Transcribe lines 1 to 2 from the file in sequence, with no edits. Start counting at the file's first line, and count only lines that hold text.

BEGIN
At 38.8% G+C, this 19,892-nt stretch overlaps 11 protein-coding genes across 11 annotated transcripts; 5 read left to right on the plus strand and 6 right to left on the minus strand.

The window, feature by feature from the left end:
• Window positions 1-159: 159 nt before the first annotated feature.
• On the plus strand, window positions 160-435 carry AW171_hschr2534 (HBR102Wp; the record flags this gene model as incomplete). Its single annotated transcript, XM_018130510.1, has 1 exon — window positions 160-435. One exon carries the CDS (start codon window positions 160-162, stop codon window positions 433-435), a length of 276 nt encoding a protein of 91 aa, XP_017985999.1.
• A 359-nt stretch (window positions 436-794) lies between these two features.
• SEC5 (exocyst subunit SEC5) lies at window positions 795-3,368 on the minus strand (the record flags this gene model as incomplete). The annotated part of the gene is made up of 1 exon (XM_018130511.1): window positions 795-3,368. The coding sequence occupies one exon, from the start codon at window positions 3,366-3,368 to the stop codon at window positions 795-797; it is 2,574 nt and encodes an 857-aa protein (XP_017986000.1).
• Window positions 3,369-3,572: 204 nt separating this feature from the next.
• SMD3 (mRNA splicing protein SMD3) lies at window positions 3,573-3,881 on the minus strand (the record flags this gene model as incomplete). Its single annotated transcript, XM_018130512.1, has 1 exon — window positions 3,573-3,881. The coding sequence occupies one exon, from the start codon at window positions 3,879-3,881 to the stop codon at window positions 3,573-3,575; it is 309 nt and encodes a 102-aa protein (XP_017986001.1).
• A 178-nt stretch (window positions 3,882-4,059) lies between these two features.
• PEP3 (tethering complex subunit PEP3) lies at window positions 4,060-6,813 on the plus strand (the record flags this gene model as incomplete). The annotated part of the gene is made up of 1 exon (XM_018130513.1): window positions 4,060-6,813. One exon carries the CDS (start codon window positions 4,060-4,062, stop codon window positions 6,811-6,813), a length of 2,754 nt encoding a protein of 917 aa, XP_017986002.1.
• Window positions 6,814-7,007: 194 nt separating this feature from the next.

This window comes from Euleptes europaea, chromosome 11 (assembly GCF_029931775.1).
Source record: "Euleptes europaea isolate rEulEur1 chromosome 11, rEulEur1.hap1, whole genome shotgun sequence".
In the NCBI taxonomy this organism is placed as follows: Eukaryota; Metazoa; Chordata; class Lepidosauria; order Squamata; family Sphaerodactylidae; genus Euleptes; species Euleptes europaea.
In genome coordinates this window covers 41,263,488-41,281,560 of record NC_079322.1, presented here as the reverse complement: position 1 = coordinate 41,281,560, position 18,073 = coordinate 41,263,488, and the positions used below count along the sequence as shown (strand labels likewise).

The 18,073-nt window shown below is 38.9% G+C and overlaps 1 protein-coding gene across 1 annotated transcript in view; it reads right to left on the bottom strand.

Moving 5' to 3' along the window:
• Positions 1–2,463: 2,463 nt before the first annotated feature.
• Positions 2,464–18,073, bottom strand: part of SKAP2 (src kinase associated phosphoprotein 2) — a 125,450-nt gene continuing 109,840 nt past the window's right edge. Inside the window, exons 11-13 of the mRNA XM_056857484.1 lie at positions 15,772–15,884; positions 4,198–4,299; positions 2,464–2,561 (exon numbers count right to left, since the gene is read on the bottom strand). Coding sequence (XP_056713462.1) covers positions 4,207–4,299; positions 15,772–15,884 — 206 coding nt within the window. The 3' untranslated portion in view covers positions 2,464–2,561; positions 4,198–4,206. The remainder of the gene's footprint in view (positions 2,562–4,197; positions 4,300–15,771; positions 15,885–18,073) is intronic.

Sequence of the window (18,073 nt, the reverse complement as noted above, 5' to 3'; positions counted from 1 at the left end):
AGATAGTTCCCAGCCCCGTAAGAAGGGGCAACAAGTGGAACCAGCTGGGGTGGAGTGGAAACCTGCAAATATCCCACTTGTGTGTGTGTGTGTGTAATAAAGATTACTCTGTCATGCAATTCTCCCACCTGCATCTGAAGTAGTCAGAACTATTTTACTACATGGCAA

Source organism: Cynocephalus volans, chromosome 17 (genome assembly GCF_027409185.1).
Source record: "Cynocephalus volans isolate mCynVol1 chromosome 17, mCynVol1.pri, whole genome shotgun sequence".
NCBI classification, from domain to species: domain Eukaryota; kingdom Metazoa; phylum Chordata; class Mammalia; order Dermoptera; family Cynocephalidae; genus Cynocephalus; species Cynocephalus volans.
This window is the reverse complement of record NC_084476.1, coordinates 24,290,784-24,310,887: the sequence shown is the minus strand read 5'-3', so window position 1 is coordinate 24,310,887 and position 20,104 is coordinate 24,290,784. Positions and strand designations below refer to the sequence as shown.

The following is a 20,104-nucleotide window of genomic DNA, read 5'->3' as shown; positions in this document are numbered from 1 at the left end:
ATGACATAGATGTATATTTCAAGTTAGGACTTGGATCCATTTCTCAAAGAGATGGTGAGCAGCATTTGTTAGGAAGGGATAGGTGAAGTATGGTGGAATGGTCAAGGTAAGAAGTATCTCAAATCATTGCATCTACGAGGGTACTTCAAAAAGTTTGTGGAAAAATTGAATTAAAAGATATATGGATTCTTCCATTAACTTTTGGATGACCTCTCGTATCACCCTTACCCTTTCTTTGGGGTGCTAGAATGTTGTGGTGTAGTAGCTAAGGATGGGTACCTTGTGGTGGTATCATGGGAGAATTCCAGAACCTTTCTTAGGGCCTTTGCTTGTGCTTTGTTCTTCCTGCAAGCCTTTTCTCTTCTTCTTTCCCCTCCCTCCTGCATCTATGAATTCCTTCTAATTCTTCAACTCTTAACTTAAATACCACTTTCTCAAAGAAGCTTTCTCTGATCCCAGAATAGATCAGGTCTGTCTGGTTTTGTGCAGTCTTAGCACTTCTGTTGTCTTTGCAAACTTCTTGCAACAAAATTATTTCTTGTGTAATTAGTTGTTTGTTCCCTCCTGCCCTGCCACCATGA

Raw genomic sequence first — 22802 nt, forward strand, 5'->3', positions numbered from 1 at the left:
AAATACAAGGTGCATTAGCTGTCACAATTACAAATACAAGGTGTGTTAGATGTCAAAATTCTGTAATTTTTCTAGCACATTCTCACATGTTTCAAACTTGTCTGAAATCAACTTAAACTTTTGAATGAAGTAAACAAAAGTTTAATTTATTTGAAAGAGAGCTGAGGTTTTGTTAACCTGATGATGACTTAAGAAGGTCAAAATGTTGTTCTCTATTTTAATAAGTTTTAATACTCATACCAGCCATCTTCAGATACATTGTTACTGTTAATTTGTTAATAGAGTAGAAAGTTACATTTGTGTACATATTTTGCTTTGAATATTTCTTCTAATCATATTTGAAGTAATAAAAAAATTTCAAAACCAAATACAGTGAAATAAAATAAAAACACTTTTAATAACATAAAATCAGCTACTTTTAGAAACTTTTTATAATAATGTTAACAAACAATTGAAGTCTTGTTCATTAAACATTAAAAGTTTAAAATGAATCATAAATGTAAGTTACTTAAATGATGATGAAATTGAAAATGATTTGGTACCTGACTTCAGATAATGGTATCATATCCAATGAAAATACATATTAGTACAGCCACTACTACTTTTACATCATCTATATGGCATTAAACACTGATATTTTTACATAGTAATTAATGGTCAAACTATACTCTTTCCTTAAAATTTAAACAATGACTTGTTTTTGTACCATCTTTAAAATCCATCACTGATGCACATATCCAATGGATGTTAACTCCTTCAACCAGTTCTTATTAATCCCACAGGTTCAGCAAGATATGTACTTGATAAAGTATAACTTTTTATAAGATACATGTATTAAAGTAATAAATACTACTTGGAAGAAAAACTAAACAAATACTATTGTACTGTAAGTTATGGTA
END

At 38.8% G+C, this 19,892-nt stretch overlaps 11 protein-coding genes across 11 annotated transcripts; 5 read left to right on the plus strand and 6 right to left on the minus strand.

The window, feature by feature from the left end: